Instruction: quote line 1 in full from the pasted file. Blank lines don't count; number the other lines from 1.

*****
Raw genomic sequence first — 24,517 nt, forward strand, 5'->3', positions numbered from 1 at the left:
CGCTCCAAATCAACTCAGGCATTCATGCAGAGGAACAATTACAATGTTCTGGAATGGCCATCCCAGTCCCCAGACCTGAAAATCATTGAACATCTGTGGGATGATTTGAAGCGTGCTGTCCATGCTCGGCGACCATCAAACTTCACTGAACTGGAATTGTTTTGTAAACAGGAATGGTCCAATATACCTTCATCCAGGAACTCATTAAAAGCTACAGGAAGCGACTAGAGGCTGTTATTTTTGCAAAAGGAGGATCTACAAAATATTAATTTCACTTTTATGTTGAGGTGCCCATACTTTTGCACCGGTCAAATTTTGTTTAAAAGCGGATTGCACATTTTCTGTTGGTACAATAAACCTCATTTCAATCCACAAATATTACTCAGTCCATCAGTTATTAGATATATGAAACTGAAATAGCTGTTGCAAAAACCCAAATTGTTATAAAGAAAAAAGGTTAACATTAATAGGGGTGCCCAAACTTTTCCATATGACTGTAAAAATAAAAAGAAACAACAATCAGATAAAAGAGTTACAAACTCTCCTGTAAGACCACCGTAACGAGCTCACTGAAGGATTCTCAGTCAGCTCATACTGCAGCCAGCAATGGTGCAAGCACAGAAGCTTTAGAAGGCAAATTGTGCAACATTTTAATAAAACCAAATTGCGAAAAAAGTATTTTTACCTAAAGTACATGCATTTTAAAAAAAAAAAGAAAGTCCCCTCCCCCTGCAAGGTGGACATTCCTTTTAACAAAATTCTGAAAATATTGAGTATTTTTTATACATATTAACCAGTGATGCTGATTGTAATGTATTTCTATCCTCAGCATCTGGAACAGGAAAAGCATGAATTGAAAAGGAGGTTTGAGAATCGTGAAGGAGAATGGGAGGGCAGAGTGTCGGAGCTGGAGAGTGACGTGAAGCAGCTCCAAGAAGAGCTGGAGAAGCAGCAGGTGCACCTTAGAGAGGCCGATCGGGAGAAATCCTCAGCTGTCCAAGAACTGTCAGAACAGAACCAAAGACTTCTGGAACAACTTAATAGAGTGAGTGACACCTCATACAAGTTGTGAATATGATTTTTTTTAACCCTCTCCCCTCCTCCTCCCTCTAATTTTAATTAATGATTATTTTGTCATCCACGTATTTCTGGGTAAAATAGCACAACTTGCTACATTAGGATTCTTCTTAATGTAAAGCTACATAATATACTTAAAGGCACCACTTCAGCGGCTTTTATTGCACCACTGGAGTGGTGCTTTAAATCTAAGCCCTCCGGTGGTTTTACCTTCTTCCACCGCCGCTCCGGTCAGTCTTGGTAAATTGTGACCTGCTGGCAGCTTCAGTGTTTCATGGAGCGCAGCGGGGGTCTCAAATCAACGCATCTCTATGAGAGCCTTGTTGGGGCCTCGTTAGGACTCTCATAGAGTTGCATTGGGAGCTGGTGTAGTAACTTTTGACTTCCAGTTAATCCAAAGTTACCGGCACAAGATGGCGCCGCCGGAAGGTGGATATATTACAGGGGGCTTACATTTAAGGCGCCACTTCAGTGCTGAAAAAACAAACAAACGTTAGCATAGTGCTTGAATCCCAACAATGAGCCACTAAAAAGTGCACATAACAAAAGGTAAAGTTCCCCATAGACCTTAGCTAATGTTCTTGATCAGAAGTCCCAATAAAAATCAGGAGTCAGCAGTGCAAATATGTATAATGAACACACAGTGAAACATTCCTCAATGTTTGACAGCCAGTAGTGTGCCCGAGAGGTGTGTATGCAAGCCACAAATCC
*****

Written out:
Raw genomic sequence first — 24,517 nt, forward strand, 5'->3', positions numbered from 1 at the left: